This is a two-paragraph fragment of Swedenborg's thought on how the divine influence takes place in the natural world. It was inscribed by Swedenborg on the leaflet of the copy of Swammerdam's "Naturae Bible" which he presented to Count Hopkin, and which is now in the possession of the Carolinska Institute in Stockholm.
In this short draft, Swedenborg outlines the Catholic Church's doctrine about justification (which he disagreed with). Summary points are filled in with details from official Council of Trent documents.
This manuscript was a draft for the published work, "A Continuation concerning the Last Judgment".
This is a rough sketch for Swedenborg's work entitled "De Amore Conjugiali", usually titled in in English as "Conjugial Love" or "Marriage Love".
Swedenborg outlined a potential work on miracles, and how divine miracles differ from the magic practiced in ancient religions.
In this short work Swedenborg describes the core theological problems relating to the Trinity, as it was described in the Athanasian Creed.
Swedenborg wrote this as a draft for "The Doctrine of Life", basing it on the Ten Commandments.
In these manuscripts, Swedenborg logged his experiences in the spiritual world, and his reflections about them. They were unpublished until the mid-1800s.
This work dates from early in Swedenborg's transition from scientist to theologian. It's interesting; this shows his initial effort to explain the internal meaning of the Word.
In this study, Swedenborg summarized chapter-level explanations of the internal meaning of the "Book of Revelation".
This study is a nicely organized overview/study guide for the internal sense of the books of the Prophets in the Old Testament, and all of the Psalms. Originally translated by Rev. J. E. Schreck in 1900, it was updated by NCBS editors in 2015.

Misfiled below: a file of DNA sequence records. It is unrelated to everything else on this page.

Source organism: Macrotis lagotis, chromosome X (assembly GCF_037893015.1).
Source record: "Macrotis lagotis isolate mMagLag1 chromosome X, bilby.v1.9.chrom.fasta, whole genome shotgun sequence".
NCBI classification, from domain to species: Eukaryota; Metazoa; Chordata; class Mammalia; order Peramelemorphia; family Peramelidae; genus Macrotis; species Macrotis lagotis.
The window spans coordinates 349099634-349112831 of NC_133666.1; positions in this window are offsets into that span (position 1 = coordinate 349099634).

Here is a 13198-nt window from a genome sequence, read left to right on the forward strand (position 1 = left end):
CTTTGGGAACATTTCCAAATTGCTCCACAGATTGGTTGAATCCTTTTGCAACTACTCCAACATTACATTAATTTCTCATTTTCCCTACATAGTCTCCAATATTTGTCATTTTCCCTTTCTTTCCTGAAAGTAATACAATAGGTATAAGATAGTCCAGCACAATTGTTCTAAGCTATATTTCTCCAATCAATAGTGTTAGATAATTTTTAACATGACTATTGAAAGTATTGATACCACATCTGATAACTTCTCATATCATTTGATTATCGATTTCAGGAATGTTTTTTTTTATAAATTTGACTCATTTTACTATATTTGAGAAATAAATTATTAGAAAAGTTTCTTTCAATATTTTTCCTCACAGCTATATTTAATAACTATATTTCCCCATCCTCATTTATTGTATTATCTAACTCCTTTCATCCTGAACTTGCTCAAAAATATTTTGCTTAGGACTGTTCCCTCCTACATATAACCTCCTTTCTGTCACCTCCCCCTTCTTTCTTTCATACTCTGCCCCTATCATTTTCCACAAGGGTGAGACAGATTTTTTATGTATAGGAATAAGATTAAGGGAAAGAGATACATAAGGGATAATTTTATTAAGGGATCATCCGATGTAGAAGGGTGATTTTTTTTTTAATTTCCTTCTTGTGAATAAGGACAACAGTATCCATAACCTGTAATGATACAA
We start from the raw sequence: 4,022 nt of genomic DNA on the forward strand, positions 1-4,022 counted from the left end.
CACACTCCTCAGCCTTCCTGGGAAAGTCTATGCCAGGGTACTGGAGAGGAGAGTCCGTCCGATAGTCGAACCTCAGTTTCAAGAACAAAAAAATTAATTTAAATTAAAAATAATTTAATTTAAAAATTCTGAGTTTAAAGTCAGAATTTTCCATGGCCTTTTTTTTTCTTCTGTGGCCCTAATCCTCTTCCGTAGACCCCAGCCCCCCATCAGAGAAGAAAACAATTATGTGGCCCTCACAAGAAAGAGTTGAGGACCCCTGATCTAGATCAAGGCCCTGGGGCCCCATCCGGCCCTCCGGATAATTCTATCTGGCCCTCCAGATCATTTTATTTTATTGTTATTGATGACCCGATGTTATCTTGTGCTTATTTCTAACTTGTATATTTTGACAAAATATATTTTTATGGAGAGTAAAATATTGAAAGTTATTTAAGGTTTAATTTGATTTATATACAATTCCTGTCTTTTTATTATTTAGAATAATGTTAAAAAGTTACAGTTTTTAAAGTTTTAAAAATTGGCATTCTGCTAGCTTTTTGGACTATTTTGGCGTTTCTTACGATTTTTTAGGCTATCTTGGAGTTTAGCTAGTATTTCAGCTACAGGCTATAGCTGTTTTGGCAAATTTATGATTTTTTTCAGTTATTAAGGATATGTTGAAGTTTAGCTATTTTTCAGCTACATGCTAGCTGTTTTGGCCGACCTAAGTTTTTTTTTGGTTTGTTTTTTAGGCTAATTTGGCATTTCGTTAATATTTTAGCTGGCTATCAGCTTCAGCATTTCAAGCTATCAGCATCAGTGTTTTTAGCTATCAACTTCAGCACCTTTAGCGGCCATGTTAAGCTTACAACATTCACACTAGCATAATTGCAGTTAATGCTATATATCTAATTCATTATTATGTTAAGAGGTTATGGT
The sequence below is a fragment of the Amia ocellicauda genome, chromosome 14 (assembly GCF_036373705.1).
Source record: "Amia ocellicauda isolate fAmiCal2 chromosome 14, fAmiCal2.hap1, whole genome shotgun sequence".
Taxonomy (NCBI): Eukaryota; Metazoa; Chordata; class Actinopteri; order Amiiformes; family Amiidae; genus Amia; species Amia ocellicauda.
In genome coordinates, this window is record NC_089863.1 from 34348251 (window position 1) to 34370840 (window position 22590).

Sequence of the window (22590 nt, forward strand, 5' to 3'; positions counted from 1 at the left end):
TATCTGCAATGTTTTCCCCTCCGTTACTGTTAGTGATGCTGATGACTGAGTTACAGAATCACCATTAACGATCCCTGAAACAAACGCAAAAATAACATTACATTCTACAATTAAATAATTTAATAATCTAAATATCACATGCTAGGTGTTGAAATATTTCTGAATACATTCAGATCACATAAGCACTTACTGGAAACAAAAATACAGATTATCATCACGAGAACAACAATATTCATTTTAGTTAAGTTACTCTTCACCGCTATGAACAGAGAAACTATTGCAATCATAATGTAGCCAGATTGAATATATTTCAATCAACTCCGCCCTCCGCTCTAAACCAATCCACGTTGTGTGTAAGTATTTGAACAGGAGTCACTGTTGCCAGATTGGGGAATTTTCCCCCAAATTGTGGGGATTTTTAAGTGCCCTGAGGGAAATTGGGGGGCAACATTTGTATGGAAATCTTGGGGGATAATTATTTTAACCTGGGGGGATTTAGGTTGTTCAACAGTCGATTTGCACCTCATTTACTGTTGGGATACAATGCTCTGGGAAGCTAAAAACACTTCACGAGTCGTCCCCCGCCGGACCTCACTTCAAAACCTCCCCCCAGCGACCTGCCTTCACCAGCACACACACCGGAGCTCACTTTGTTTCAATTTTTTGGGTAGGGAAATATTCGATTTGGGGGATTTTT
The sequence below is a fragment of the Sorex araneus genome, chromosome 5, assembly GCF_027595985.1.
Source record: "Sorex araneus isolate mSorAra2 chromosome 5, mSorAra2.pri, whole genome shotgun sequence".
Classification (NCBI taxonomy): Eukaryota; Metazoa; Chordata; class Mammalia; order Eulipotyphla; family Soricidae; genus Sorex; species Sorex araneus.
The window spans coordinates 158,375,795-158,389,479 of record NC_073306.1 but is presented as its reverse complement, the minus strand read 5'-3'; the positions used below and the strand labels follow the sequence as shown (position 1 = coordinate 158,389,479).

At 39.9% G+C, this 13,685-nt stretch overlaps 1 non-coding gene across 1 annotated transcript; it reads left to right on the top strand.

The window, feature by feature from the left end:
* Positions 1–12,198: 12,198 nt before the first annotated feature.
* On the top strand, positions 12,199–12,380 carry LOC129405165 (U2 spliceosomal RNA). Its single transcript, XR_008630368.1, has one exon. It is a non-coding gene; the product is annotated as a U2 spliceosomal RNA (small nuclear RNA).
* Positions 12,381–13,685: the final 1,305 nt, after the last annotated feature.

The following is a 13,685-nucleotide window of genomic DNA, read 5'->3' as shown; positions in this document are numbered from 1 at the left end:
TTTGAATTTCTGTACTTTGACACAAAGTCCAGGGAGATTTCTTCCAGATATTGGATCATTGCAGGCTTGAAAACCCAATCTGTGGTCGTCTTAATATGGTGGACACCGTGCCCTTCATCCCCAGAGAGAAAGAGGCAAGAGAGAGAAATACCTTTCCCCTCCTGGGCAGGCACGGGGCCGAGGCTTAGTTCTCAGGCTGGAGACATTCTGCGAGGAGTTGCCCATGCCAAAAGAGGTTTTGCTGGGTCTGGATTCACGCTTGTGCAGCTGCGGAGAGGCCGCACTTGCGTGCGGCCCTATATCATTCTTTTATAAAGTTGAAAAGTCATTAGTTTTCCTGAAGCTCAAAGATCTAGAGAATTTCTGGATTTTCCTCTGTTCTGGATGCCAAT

This is Swedenborg's draft of a potential supplement to his work on "The White Horse."
In this journal from 1744, Swedenborg logged his dreams and then the spiritual experiences that he started having. It wasn't intended for publication. Instead, with his growing interest in human psychology, it seems to be an attempt by Swedenborg to start tracking and analyzing his own experiences as data.
The present translation of Swedenborg's treatise "De Via ad Cognitionem Animae" is by James John Garth Wilkinson, M. D., and is reprinted, with some revision, from the first edition of the Posthumous Tracts. In the second reference Dr. Tafel assigns to it the date 1738 and lists it as number 53 in the "Chronological Account." From the contents of this paper it appears that it marks the author's passage from his preliminary investigations concerning the nature of the soul to the more thorough methods which reached their first culmination in his Economy of the Animal Kingdom.
This work is somewhat unique amongst Swedenborg's writings; it's the only one that was both published AND unfinished. It's a transitional work, between Swedenborg's scientific career and his theological one. In it, he describes the generation and formation of the soul. The work is dramatic in form, and allegorical. The first two Parts present a succession of six Scenes or Acts. Underlying the play, though, you can see Swedenborg's cutting-edge scientific understanding, in 1745.